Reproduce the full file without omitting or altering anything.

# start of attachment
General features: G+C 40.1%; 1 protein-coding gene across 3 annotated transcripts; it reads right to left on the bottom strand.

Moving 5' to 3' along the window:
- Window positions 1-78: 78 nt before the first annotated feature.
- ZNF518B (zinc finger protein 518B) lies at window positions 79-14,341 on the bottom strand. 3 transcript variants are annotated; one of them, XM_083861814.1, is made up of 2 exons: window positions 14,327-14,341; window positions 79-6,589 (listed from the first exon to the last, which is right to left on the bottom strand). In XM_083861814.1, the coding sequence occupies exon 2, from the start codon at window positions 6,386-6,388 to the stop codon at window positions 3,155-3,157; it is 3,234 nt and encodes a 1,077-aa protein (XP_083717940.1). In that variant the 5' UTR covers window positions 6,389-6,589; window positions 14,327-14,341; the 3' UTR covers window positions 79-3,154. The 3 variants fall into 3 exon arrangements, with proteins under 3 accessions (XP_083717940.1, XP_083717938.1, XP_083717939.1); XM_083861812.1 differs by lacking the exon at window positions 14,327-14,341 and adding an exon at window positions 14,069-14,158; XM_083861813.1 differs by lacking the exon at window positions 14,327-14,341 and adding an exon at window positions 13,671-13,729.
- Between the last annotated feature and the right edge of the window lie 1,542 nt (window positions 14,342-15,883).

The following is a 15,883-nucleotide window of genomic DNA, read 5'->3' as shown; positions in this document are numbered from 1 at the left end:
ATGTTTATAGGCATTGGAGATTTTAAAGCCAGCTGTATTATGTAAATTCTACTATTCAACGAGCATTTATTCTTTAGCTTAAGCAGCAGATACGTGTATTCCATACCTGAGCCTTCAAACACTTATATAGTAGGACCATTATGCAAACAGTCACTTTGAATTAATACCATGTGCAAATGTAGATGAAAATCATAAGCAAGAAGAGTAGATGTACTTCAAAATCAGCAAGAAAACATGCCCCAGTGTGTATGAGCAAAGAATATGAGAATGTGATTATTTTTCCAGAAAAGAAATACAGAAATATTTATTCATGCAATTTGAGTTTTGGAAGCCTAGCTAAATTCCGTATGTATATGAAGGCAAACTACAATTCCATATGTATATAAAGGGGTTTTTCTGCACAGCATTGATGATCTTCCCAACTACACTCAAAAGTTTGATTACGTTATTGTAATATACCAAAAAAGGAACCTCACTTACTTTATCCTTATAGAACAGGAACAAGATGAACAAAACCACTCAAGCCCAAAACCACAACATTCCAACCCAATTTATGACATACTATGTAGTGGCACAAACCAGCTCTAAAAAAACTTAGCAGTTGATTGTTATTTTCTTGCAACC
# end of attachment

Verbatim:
General features: G+C 40.1%; 1 protein-coding gene across 3 annotated transcripts; it reads right to left on the bottom strand.

Moving 5' to 3' along the window:
- Window positions 1-78: 78 nt before the first annotated feature.
- ZNF518B (zinc finger protein 518B) lies at window positions 79-14,341 on the bottom strand. 3 transcript variants are annotated; one of them, XM_083861814.1, is made up of 2 exons: window positions 14,327-14,341; window positions 79-6,589 (listed from the first exon to the last, which is right to left on the bottom strand). In XM_083861814.1, the coding sequence occupies exon 2, from the start codon at window positions 6,386-6,388 to the stop codon at window positions 3,155-3,157; it is 3,234 nt and encodes a 1,077-aa protein (XP_083717940.1). In that variant the 5' UTR covers window positions 6,389-6,589; window positions 14,327-14,341; the 3' UTR covers window positions 79-3,154. The 3 variants fall into 3 exon arrangements, with proteins under 3 accessions (XP_083717940.1, XP_083717938.1, XP_083717939.1); XM_083861812.1 differs by lacking the exon at window positions 14,327-14,341 and adding an exon at window positions 14,069-14,158; XM_083861813.1 differs by lacking the exon at window positions 14,327-14,341 and adding an exon at window positions 13,671-13,729.
- Between the last annotated feature and the right edge of the window lie 1,542 nt (window positions 14,342-15,883).

The following is a 15,883-nucleotide window of genomic DNA, read 5'->3' as shown; positions in this document are numbered from 1 at the left end:
ATGTTTATAGGCATTGGAGATTTTAAAGCCAGCTGTATTATGTAAATTCTACTATTCAACGAGCATTTATTCTTTAGCTTAAGCAGCAGATACGTGTATTCCATACCTGAGCCTTCAAACACTTATATAGTAGGACCATTATGCAAACAGTCACTTTGAATTAATACCATGTGCAAATGTAGATGAAAATCATAAGCAAGAAGAGTAGATGTACTTCAAAATCAGCAAGAAAACATGCCCCAGTGTGTATGAGCAAAGAATATGAGAATGTGATTATTTTTCCAGAAAAGAAATACAGAAATATTTATTCATGCAATTTGAGTTTTGGAAGCCTAGCTAAATTCCGTATGTATATGAAGGCAAACTACAATTCCATATGTATATAAAGGGGTTTTTCTGCACAGCATTGATGATCTTCCCAACTACACTCAAAAGTTTGATTACGTTATTGTAATATACCAAAAAAGGAACCTCACTTACTTTATCCTTATAGAACAGGAACAAGATGAACAAAACCACTCAAGCCCAAAACCACAACATTCCAACCCAATTTATGACATACTATGTAGTGGCACAAACCAGCTCTAAAAAAACTTAGCAGTTGATTGTTATTTTCTTGCAACC